In his State of the Union address, President Bush announced -- that was the 2005 State of the Union address -- the Helping America's Youth initiative, and he asked me to lead it. Guiding young people as they build the knowledge and the self-respect they need to lead successful lives is at the heart of Helping America's Youth.

Since the President announced the initiative, I've traveled to many parts of our country, visiting with young people and with the adults who are so important to their lives. And one of my first trips was to Phoenix, where I met with Native Americans who are working with their youth to instill their traditional values of self-respect and self-discipline. And this afternoon, I'll visit a play -- attend a play produced by Childsplay and the Maricopa County District Library at a Boys and Girls Club in Guadalupe in the East Valley. This is a play about literacy and libraries that Childsplay has shown or produced all over the country -- all over the state at Boys and Girls Clubs and other places and other schools, with the whole idea of encouraging literacy among young people.

I've also, of course, been to schools and to after-school programs. I've met with mentors and Big Brothers and Big Sisters. I've visited gang intervention programs, where I've met the young people who are leaving gangs and finding jobs.

All of these visits culminated last October at the White House Conference on Helping America's Youth. At the conference, we introduced an online, interactive Community Guide. This guide helps concerned adults learn more about the problems facing youth in their own communities, and what local resources are available to address those problems. The website is -- that's g-o-v. So I urge you all to look at the website, look at the guide, and use it here in your neighborhoods in Arizona.

One of the best ways to help young people is by giving them positive alternatives to dangerous behavior. And there are few activities healthier for young people than exploring America's beautiful landscapes and outdoors. And certainly Arizona is a spot that has plenty of those.

Making sure these natural resources can be enjoyed by future generations is an issue that President Bush and I care deeply about. Yesterday, my husband established a new national monument in the Northwestern Hawaiian Islands. The creation of this monument will protect 140,000 square miles of Hawaiian waters and 7,000 marine species that live there, making the Northwestern Hawaiian Islands the largest national monument in America, and the largest protected marine area in the world. (Applause.)

Jon Kyl shares the President's passion for protecting our natural treasures. Earlier this week, Senator Kyl introduced the Las Cienegas Enhancement Act, legislation expanding Southern Arizona's Las Cienegas National Conservation Area. And Jon's bill improves access to Whetstone Mountains, so that more families can go there to learn, to exercise, and to spend time together.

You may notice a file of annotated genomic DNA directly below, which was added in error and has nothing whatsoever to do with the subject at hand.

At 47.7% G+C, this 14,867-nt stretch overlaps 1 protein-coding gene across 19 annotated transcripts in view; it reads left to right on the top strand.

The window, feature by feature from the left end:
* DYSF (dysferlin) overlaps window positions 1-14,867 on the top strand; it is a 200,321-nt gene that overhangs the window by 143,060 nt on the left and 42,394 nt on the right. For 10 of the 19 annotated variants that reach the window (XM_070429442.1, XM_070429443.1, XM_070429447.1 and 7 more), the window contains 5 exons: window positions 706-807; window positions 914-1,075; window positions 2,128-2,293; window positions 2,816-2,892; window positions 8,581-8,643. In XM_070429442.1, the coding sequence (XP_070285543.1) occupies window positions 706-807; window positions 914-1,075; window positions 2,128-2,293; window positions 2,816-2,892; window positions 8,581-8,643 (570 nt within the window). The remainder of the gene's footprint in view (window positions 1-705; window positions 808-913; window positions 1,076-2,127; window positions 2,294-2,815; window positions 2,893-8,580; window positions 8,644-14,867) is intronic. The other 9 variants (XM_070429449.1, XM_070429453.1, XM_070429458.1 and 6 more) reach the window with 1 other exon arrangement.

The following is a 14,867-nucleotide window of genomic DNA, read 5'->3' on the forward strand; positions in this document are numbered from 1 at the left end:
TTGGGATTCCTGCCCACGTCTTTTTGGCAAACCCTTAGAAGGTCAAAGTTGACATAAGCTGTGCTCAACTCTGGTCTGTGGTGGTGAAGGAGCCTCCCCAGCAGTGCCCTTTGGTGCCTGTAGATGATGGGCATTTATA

We all know, though, that the well-being of families in Arizona and throughout our country ultimately depends on our ability to keep them safe -- by defeating terrorism and increasing liberty abroad. In the Senate, Jon has been a champion of the men and women of the United States military. (Applause.) Thanks to our men and women in uniform, Afghan women and girls are now free to be able to go to school. And earlier this week, the President met with the new Iraqi government. Iraq's new cabinet is now complete, and our country stands with them as they build a democratic government. (Applause.)

Jon's dedication to the people of Arizona and his achievements remind us of why he must be re-elected. Senator Kyl understands that America faces challenges too important to be reduced to politics.

President Bush has an ambitious agenda for the rest of his time in Washington, and he takes his responsibility to the American people very seriously. Ending our dependence on foreign oil, reforming our immigration system, rebuilding the Gulf Coast, and keeping our country safe from terrorism are not easy tasks, but they're absolutely vital goals. To accomplish them, we must have serious national conversations, conducted with civility and respect. And Senator Kyl is a thoughtful, positive and powerful part of that dialogue. (Applause.)

This is just one reason why Jon is a wonderful leader for Arizona. If you look through his distinguished record of public service, you'll find many more.

Thank you all very much for joining us today. Thank you for your support. Thank you for your generous support of Jon Kyl's re-election. Let's re-elect Jon Kyl to the United States Senate. (Applause.)

Thank you all so much.

END 1:34 P.M. MST